the rotator cuff? In fact, just sitting there, without moving your arm
at all requires the rotator cuff to work.
The rotator cuff, or better yet, the four muscles that make up the
rotator cuff, is where the magic lies in the shoulder. I am not going
to bore you with all of the physiology and kinesiology, but basically,
they act like a steering wheel for the shoulder. Because each of them
attach on the humerus in different positions, they can all cause
different motions in the shoulder. And this is vitally important when
you think about shoulder stability. Afterall, something has to help
keep that basketball on the saucer, as it turns all around and upside
The rotator cuff isn't responsible for creating the big sweeping
motions that we see pitchers and athletes perform. No, their one job is
to guide the humeral head, and to keep it centered in the socket. It
really is that simple. If the humeral head stays centered, all is well.
If not, you get shoulder pain.
The Shoulder Pain Cycle
My patients ask me "why does my
shoulder hurt". Sometimes I wish I could tell them "Because you waited
3 years to come in and see me for treatment."
of the time, I explain the very complex nature of the shoulder, how it
functions, and where their problems are. What are
the most common things I see in my patients?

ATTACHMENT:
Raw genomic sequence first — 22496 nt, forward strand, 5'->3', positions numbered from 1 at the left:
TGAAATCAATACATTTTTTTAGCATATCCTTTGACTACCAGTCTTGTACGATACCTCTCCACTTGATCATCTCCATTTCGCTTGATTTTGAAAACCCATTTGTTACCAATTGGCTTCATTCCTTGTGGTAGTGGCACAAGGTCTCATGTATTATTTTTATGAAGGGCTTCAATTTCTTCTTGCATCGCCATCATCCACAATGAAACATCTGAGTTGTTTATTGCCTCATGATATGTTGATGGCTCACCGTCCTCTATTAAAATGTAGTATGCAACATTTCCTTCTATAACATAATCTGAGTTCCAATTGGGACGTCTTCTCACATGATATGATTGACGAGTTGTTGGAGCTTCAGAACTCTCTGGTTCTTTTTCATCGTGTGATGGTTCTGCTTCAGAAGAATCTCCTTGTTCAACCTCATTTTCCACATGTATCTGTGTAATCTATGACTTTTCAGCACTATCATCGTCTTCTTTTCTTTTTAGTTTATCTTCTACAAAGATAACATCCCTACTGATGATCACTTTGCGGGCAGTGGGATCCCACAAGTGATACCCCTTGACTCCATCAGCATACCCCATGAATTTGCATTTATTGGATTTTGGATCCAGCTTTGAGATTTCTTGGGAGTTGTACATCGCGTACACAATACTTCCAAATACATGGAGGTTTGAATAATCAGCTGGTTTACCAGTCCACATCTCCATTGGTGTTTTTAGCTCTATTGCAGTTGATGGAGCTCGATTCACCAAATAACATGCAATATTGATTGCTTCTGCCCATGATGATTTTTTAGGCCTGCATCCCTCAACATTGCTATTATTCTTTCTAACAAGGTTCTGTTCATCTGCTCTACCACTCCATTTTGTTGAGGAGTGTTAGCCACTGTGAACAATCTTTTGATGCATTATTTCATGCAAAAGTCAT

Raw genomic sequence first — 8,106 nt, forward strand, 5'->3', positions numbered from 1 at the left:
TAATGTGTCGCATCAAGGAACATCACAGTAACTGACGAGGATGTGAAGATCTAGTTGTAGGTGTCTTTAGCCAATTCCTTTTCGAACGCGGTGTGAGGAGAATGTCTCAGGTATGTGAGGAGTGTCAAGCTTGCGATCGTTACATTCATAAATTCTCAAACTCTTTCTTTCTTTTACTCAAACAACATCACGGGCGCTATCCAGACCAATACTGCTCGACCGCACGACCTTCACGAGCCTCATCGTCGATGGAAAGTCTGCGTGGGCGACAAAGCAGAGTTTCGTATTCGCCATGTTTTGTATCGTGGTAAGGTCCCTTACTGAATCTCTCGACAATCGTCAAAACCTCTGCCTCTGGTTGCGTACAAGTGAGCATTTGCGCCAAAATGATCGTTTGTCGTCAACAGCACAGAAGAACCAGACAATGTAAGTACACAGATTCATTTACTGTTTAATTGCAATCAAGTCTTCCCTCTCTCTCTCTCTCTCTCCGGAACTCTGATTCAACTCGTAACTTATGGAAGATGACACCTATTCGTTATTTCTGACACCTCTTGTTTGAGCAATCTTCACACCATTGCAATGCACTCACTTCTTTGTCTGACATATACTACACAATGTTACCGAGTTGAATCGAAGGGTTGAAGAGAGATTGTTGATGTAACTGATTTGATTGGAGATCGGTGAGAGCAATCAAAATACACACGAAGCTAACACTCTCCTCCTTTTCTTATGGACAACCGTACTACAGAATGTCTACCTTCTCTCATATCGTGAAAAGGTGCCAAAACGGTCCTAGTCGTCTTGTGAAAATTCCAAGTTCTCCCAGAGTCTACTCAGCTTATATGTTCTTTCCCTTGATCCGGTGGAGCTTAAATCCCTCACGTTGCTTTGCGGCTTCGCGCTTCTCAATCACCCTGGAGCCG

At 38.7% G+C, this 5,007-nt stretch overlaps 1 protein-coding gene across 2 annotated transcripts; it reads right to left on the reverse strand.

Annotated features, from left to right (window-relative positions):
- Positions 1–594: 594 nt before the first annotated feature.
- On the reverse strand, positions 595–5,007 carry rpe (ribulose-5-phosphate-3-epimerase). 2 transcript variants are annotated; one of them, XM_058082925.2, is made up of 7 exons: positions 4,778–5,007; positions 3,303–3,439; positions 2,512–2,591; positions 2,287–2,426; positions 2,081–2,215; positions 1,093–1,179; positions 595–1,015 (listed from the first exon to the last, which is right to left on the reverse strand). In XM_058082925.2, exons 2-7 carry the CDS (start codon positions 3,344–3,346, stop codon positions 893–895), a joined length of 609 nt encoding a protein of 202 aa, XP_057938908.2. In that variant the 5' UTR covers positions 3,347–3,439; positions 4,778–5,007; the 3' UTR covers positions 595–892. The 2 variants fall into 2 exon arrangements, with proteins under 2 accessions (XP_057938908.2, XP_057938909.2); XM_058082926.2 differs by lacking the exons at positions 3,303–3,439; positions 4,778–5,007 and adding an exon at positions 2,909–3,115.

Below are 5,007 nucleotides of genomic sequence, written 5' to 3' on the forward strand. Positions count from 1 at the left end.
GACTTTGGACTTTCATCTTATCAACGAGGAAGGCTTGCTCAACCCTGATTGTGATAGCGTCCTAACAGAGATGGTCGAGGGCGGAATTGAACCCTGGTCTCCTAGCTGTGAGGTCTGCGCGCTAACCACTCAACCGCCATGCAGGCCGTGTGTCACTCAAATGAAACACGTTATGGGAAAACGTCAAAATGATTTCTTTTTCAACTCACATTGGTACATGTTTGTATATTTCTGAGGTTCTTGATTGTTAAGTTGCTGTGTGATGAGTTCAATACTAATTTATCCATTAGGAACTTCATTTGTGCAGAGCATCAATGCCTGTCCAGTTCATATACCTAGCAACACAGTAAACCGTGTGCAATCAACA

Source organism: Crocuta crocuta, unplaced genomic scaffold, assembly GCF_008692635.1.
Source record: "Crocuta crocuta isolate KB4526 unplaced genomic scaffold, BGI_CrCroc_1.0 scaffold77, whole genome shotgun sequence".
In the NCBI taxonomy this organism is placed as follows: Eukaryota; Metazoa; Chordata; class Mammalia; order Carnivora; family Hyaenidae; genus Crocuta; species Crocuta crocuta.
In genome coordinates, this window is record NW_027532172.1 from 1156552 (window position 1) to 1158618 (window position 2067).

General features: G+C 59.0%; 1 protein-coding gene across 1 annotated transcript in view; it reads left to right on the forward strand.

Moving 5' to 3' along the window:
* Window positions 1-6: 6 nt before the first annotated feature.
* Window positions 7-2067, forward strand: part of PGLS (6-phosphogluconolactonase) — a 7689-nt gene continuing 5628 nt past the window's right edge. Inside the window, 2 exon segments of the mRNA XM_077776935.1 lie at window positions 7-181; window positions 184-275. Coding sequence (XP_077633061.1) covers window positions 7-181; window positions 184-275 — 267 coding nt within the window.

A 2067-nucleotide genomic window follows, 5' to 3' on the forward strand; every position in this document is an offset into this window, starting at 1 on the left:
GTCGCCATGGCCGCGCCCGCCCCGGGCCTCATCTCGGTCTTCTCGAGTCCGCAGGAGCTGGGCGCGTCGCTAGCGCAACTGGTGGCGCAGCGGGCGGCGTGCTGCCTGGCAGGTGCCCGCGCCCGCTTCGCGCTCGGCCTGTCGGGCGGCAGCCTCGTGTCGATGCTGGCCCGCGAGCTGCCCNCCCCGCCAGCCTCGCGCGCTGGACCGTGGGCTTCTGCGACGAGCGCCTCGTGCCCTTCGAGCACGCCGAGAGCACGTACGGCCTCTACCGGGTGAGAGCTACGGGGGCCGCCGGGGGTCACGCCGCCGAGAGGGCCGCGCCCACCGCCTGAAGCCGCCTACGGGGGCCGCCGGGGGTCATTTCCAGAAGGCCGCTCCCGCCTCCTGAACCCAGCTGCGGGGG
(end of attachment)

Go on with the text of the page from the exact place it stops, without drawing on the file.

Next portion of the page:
really, it is usually one or two things among all of them. They have
rotator cuff muscles that are not working correctly, or as a team, and
they have either ligament laxity, or unbalanced capsule tightness, and
weak upper back muscles. All of this is usually caused by the shoulder
The pain cycle in the shoulder starts with some
type of injury. This can be something major, like a dislocation, or
something minor like lifting something just a little too heavy. Once
that initial injury occurs, two things happen. You get shoulder pain,
and you get your bodies response to pain...muscle spasm.
a muscle spasms, it does it because the body tells it to "protect the
joint at all costs". With this new job, it can't do its old job
effectively. And it hurts. Think about the last time you had a charley
horse, and you will know what I am talking about.
So now you have a shoulder that is painful, and muscles that don't want
to work. Remember what the one job of the rotator cuff is? To guide the
humeral head and keep it centered in the socket. Throw that job out the